The House amended, gave third reading, and sent to the Senate H.3957, legislation revising the catch and size limits for flounder. Due to the decline in the population of the flounder on the coast, this bill decreases the catch limit from ten to five per person and decreases the boat limit from 20 to 10. The catch size increases from 15 to 16 inches. The Department of Natural Resources must provide a report outlining the results of these new catch and size limit provisions to the General Assembly by January 2025. The bill provides a sunset provision of June 2025.

The House amended, gave third reading, and sent to the Senate H.3865, a bill stating that local governments may adopt an ordinance that requires a permit for a watercraft or floating structure to dock on public waters for more than fourteen consecutive days. The bill defines "floating structure" as a man-made object other than a watercraft that is capable of flotation. The cost of a permit may not exceed fifteen dollars.

The House amended, gave third reading, and sent to the Senate H. 3541, legislation dealing with exemptions from the regulation of fire on certain lands. This bill exempts fires used for the preparation of food, or fires burned in portable outdoor fireplaces, chimineas, or permanent fire pits constructed of stone, masonry, metal or other noncombustible material that conforms with all applicable fire codes. The legislation also allows the State Forestry Commission, at its discretion, to issue written warning tickets.

The House gave third reading and sent to the Senate H.4027, a bill that updates the service area map of Renewable Water Resources (ReWa), (formerly the Western Carolina Regional Sewer Authority). In addition, the bill increases the governing commission membership for Greenville County from seven to eight and decreases the Spartanburg County commission from two to one member.

The House gave third reading and sent to the Senate H. 4035. Due to the drastic decrease in demand for electronic waste (E-waste), and to allow counties more time to find ways to dispose of the waste, the bill extends the current sunset date for the "South Carolina Manufacturer Responsibility and Consumer Convenience Information Technology Equipment Collection and Recovery Act" from December 31, 20201 to December 31, 2023. The sunset date also applies to the regulations that coincides with the legislation.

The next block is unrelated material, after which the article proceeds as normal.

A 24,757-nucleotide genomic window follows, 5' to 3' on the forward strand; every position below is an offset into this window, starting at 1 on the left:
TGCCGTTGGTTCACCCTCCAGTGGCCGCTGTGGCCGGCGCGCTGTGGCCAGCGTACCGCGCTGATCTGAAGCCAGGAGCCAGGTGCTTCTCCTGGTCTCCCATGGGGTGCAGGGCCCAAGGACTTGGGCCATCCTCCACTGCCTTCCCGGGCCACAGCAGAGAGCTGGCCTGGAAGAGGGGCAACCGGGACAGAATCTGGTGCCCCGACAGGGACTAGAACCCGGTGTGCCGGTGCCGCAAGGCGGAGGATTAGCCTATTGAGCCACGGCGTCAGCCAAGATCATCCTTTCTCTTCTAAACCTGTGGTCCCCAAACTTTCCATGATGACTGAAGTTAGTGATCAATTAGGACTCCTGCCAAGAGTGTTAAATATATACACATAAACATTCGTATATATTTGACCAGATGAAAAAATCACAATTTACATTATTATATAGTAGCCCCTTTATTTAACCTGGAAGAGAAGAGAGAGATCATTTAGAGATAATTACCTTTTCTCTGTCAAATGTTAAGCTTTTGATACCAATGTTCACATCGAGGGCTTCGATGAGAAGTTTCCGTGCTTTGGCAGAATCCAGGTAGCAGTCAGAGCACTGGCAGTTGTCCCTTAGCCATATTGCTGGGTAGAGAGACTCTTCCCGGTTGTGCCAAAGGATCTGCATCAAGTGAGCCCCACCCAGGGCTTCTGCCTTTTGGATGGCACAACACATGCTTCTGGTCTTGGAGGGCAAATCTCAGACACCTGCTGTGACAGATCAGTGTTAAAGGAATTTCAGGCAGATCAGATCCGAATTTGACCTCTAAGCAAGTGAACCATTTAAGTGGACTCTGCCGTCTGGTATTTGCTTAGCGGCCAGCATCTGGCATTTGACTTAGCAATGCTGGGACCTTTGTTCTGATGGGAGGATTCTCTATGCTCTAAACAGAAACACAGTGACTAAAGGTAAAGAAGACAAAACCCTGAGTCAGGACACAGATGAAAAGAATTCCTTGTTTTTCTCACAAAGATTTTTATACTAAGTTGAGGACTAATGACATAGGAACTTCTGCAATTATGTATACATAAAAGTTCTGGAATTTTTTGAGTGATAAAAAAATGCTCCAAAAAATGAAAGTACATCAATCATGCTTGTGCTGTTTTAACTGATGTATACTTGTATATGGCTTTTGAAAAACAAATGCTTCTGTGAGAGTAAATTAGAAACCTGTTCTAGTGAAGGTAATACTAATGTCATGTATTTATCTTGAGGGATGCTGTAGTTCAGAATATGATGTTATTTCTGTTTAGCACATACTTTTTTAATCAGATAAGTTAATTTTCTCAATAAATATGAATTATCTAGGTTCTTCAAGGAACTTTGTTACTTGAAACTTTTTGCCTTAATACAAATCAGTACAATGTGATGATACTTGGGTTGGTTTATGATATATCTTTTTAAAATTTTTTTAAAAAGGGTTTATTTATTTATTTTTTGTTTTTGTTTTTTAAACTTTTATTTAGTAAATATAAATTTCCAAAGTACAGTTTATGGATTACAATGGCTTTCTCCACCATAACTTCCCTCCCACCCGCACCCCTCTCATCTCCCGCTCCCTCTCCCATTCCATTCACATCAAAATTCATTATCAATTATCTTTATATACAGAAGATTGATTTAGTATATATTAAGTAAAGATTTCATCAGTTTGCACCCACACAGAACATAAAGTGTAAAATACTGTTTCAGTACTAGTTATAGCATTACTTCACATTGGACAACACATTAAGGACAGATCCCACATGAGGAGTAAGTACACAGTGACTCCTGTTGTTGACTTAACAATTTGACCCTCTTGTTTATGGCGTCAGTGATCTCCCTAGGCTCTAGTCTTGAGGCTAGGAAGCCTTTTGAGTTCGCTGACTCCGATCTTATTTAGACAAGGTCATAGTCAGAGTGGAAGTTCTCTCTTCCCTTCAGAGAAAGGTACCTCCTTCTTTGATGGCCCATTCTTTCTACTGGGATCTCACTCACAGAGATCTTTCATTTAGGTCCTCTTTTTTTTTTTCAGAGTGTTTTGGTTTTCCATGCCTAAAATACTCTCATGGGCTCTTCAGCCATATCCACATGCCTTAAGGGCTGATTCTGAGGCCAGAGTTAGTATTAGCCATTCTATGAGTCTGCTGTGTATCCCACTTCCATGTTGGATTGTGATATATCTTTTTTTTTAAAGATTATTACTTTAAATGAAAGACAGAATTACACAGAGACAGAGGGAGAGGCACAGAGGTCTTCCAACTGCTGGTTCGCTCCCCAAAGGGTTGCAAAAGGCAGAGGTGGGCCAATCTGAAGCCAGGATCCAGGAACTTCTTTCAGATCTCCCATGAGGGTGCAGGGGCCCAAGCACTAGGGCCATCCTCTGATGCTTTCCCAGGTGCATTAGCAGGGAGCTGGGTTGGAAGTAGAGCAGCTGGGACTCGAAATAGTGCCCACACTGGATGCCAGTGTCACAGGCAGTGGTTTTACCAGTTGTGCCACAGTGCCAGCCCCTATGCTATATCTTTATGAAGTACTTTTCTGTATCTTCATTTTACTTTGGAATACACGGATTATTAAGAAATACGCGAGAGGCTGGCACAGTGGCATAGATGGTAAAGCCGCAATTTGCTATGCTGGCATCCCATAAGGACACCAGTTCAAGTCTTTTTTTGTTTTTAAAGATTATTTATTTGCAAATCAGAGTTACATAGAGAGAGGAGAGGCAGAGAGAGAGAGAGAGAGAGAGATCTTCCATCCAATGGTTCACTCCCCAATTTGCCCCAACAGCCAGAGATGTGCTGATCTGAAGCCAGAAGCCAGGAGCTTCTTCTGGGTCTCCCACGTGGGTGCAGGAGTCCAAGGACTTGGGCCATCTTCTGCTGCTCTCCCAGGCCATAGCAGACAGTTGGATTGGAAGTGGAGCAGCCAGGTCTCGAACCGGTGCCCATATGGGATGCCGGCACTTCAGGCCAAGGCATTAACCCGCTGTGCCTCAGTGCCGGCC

The House amended, approved, and sent the Senate H.3921, a bill making revisions to the Transportation Network Company Act that allow limousines to be included in the provisions.

The House approved and sent the Senate H.3281, a bill disallowing fees for permits needed for cremation of a body. The legislation prohibits coroners and medical examiners from charging fees for permits for cremation and Burial-Removal-Transit Permits.

S.648 was passed by the House and enrolled for ratification. This is local legislation regarding Clarendon county school districts.


Agriculture, Natural Resources, And Environmental Affairs

This committee did not meet.

Education And Public Works

The House Committee on Education and Public Works met on Tuesday, March 16, and recommended the following bills to the House:

The Committee gave a favorable report on H.3614. This bill would provide that high school seniors shall complete and submit a free application for federal student aid before graduating from high school. Exceptions for students not wishing to complete the form are included and the state Board of Education must develop and adopt a form for the purpose of declining to complete the application.